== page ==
The North Face Aleia 22 comes in two sizes, XS/S, and M/L. The smaller size is for a 14-17 inch torso, and we tested the M/L, which fits a 16-19 inch torso. It weighs 25/27 ounces depending on the size and is made with a 100D nylon in the body and a 210D nylon on the bottom.
The lightweight Aleia is a comfortable pack that is available in two sizes, which we really appreciated.
Our testers liked the comfort of this bag. There's light but sufficient padding on the shoulder straps and hip belt, and two strips that run down the length of the back. Behind that is a lightweight frame that prevents the contents of your bag from poking into your back. The back is covered by mesh to increase airflow, and this pack did a decent job of keeping us cool when hiking, but the Deuter Futura 22, Gregory Jade 28, and Osprey Sirrus 24 vented just a bit better.
The back has some good padding while promoting ventilation, and the frame helps prevent a hydration bladder or other bulky items from pushing into your back.
The features on this pack left a little to be desired. The hip belt pockets are nice and large and can accommodate a smartphone, and that's about it when it comes to features. There are single compression straps on either side, but it's difficult to attach trekking poles securely with only one set of straps. There's an open pocket on the back, but it's not big enough to hold a helmet, and there's no closure for it, so it's best for stuffing a layer into and not something that can fall out easily. There is an ice axe attachment (which we almost lost, more on that in durability), and we did like the way the bag opened more on one side for easier access to the contents at the bottom. If you're looking for a feature-heavy pack with a rain cover and trekking pole attachments, the Osprey Sirrus 24, and REI Co-op Trail 25 have more options than this pack.
At only 25 ounces (size XS/S, 27 ounces M/L), the Aleia is one of the lightest packs in our review. This pack uses mostly 100D nylon in the body, and all of the padding is full of cutouts to reduce weight. It also has a large internal volume, more so than the Mammut Lithia Speed 15 and the Osprey Hikelite 18, so if you're looking for a light pack that can hold a lot of gear, the Aleia is a good choice.
There are no load lifting straps or hip belt stabilizers, but what this pack delivers that very few other packs do is a realistically sized option for taller/larger ladies. So many of the hip belts we tested barely fit our main tester, who, at a size 2 with a 34-inch hip circumference, is not that large! As you can see from the photo below (on a size 4 model), there is ample play in the hip belt so that it can fit a range of hip sizes. The Gregory Jade 28 also comes in two sizes and has a large hip belt, and it was our Top Pick for Long Hikes thanks to its frame suspension that can handle a heavy load better than the Aleia.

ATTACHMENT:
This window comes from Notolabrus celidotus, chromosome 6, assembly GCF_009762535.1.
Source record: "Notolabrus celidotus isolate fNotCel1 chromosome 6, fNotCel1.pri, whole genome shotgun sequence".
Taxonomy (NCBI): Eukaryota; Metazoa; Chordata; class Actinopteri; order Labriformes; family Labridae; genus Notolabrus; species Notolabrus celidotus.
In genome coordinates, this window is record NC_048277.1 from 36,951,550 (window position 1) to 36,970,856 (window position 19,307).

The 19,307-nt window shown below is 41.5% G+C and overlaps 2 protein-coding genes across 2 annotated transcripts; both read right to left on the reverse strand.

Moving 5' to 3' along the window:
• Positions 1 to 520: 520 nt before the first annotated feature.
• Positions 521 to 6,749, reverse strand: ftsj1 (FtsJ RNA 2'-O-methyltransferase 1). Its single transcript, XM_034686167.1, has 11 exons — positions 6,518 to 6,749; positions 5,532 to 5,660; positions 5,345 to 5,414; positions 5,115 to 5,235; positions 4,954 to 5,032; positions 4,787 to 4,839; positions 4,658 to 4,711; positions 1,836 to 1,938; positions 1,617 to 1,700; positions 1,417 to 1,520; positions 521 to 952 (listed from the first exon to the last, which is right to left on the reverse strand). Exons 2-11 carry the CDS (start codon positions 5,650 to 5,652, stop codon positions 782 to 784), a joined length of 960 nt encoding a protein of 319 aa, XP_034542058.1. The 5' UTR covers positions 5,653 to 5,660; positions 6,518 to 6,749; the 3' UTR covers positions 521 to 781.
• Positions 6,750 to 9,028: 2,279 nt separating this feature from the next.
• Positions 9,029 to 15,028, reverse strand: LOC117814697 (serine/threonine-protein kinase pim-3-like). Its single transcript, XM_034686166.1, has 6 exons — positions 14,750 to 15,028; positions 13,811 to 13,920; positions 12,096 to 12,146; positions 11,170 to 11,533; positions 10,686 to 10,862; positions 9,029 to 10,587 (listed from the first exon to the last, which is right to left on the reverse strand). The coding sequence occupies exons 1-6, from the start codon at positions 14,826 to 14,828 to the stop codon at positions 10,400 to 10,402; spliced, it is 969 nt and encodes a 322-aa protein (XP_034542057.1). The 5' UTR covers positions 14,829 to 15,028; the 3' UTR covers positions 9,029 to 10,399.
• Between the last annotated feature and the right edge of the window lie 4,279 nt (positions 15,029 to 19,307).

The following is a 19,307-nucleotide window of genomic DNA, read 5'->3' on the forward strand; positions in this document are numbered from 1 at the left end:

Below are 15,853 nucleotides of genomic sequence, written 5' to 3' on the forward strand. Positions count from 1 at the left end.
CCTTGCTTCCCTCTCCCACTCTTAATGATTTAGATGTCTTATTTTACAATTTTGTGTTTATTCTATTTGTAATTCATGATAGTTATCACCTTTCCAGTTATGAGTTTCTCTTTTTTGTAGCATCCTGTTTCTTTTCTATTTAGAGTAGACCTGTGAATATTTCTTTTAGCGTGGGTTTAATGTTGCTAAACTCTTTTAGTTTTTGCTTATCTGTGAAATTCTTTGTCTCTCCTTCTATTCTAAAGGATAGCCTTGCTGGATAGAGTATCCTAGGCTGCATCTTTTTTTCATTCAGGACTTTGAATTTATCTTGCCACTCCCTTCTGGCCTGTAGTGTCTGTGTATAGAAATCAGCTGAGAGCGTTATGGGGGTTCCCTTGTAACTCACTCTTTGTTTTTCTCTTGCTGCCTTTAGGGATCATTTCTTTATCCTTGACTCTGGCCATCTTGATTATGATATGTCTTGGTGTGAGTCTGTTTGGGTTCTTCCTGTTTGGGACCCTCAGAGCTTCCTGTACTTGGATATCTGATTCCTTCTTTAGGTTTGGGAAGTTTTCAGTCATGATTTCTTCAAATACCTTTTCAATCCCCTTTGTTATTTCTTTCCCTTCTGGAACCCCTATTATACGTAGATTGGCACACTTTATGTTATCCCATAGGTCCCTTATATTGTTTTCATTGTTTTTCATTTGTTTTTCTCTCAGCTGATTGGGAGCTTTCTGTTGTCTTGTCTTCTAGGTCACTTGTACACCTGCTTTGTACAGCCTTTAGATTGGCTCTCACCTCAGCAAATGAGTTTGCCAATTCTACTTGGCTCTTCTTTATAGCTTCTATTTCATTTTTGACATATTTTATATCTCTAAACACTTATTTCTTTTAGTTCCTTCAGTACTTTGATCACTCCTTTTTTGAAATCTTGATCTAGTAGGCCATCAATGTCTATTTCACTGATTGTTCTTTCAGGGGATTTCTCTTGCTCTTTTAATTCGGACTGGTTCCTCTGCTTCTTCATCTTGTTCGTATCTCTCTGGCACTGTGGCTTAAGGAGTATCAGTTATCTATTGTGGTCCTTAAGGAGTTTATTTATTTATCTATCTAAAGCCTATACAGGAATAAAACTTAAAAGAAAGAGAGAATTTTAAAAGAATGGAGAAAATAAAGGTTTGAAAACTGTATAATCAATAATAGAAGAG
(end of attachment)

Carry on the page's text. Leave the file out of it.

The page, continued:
So many of the hipbelts in this review barely covered our hipbones, and we're not that big! This hipbelt (in size M/L) provides ample coverage with plenty of room to expand.
Unfortunately, this pack did not seem that durable to us. It is the only one of the 13 packs in this review that had a durability issue during our testing period. The ice axe loop is a bungee cord that is only secured by a knot on the inside. That knot came untied via friction, and we almost lost it completely. The upper connector for the ice axe handle is made of a very thin bungee cord, similar to the zipper tabs, which we doubt will stand up to much use, and we had significant scuffs and scratches on the bottom material after only limited use. The bottom is a thicker 210D material, but if it's already scuffing, we worry about the longevity of the thinner 100D material in the body of the pack. A perusal of online user reviews also indicated a lack of durability in the material. If you hike in moss-covered forests only, this might not be a big issue, but for those in say, the desert southwest, which is full of spiky plants and rocks, this pack might not last very long.
The bungee cord to attach the shaft of an ice axe is so small and thin!
The North Face Aleia 22 is a great pack if you like lightweight gear and don't hike in an area with particularly sharp plants or rocks.
The Aleia is a great choice for forest environments, but we'd hesitate to use it in a sharp desert landscape.
At $100 retail, the Aleia is a reasonably priced option compared to some of the other packs in this review that are in the $135-160 range.
The North Face Aleia 22 impressed us most with its availability in a larger size. Sometimes we felt like we were testing little girl packs! It's comfortable and lightweight but doesn't have a ton of features, and we did have some durability concerns.